Many of your missions are standard “go somewhere, find someone, bring back item” affairs, but when they’re something a little different they’re incredible and make you feel as if the game world really is alive. Of course, for a game this ambitious, there were bound to be problems and there most certainly are. Frequent crashes to desktop are by far the biggest problems (especially when running Windows Vista) but an inventory that’s a pain to use during firefights is also high on the list. Due to your weapon slots being limited, you’ll frequently have to go into your inventory in order to re-arm, leaving you at the mercy of nearby enemies.
Travel will cause a few headaches too, and the game is clearly missing the drivable vehicles that were in the original design. You can run at an Olympic speed, but this can’t be sustained for too long (even once you’ve increased your stamina), forcing you to trundle along for the most part. Add in respawning enemies, and getting from place to place becomes a real chore – especially when each of these battles was hard enough the first time. Thankfully, the anomalies (pockets of volatile space) that litter the landscape can be avoided without too much trouble (bar a few that are less than visible), but they really should have been one of the biggest threats in the game, as they are to the animals that frequently wander to their doom.
With a main campaign that takes around 10 hours, plus numerous side missions, S.T.A.L.K.E.R. is one of the lengthier action games of recent times. If you do want more there’s a fairly basic multiplayer component to get stuck into but, given the single-player game’s ambitious ideas, this feels almost like a token gesture.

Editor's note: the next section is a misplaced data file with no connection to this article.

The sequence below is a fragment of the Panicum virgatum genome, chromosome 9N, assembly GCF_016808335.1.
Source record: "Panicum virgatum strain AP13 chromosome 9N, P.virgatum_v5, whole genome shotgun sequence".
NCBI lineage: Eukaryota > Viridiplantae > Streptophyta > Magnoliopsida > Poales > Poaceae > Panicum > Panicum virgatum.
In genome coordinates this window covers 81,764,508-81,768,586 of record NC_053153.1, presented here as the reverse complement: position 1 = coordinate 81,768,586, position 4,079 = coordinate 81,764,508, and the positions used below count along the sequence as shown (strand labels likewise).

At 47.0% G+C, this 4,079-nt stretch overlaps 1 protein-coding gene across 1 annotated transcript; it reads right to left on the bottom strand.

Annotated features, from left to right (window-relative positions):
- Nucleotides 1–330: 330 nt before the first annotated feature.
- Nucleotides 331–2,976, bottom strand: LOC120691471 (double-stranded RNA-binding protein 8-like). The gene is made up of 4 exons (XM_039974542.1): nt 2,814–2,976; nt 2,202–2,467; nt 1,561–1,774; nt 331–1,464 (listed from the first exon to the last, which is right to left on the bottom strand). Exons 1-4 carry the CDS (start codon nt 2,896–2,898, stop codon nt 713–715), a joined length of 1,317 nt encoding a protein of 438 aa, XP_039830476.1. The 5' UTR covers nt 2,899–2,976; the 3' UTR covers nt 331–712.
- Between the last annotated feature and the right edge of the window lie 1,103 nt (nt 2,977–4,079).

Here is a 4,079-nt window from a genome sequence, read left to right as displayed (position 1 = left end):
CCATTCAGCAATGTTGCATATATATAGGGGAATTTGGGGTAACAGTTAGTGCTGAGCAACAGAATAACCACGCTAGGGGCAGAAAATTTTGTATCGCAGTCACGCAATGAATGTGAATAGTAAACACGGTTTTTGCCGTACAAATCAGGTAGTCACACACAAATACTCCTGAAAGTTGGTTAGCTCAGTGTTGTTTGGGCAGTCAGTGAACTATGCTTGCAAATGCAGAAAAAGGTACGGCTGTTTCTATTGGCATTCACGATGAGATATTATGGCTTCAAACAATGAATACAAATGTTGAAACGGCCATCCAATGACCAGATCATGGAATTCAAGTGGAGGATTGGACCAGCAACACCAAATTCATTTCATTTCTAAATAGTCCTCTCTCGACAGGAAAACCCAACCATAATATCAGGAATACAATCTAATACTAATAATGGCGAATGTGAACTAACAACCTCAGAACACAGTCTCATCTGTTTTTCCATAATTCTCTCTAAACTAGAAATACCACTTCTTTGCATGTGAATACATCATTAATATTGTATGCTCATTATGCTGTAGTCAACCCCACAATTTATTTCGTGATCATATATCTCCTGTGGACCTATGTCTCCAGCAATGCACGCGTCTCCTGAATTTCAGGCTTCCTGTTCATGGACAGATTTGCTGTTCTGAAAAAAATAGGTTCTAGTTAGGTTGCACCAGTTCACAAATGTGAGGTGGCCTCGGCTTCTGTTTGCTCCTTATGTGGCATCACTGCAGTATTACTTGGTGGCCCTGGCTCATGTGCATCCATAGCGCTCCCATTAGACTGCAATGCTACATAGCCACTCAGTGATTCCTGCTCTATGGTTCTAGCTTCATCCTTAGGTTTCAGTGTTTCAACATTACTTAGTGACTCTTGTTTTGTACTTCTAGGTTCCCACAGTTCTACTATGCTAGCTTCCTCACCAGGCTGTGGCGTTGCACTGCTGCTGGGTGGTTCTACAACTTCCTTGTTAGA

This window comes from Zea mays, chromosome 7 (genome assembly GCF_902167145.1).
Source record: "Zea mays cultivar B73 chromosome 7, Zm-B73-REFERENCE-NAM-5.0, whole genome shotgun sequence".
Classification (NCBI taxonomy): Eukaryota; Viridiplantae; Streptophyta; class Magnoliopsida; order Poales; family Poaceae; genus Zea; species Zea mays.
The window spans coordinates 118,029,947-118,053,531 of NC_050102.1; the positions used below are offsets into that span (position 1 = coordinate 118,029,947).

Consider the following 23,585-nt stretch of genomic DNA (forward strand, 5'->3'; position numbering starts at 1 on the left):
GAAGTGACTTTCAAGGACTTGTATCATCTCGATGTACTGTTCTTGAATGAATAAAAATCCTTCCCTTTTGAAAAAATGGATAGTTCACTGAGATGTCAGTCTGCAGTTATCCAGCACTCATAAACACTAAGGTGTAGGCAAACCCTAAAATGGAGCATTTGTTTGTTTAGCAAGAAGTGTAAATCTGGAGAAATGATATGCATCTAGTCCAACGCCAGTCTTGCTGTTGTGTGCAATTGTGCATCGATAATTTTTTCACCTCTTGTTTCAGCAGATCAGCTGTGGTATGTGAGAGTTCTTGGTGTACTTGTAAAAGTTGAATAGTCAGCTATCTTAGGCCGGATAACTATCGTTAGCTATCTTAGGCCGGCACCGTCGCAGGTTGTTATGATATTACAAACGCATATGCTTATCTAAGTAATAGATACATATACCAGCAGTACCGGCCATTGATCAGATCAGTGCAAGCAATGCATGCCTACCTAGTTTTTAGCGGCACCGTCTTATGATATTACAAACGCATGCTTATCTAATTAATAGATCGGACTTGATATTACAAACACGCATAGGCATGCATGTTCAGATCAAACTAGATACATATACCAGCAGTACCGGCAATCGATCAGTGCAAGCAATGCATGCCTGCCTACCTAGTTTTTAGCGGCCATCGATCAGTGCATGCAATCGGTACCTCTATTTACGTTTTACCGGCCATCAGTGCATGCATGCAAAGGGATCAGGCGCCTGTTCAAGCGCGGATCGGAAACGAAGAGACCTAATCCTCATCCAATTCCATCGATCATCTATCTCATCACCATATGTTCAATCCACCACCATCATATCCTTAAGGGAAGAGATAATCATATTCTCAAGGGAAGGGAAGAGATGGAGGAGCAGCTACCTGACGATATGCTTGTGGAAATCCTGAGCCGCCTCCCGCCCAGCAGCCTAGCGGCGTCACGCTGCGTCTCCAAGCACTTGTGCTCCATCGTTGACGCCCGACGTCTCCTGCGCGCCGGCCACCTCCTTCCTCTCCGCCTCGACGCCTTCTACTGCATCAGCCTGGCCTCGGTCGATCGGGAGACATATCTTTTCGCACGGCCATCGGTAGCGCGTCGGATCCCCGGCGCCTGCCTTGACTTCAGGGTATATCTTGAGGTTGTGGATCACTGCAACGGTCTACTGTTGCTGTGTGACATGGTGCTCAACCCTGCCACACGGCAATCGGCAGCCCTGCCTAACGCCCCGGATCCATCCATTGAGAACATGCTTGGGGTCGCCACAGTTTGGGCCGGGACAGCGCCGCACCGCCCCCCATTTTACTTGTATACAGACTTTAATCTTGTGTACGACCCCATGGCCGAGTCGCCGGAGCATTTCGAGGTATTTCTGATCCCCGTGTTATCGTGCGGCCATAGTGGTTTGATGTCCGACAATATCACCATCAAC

Considering S.T.A.L.K.E.R.’s prolonged development it’s quite astonishing that it’s been released with such impressive visuals. While it doesn’t have the high-polygon characters of recent hits, there’s no denying that it’s often a beautiful looking game. You’ll need a rather beefy PC to really appreciate it, but with lighting and detail settings cranked up it’s like you’re playing in Oblivion’s world the morning after a big night out – it looks stunning, but at the same time is completely depressing in the extreme. Add in the constant shrieks and moans of animals, and there really isn’t another game like it.
It’s hard to think of another game where the words “flawed masterpiece” are so apt. If you’re after another Half-Life shooter then walk away from S.T.A.L.K.E.R. Although it bears a slight resemblance it couldn’t be more different to Valve’s game, being closer to something like Deus Ex if a comparison must be made. Numerous bugs will almost definitely be fixed in the months to come, but don’t let them put you off experiencing S.T.A.L.K.E.R. as it currently stands. It’s a survival horror game with incredible ambition, so succeeding in a few areas is still very commendable.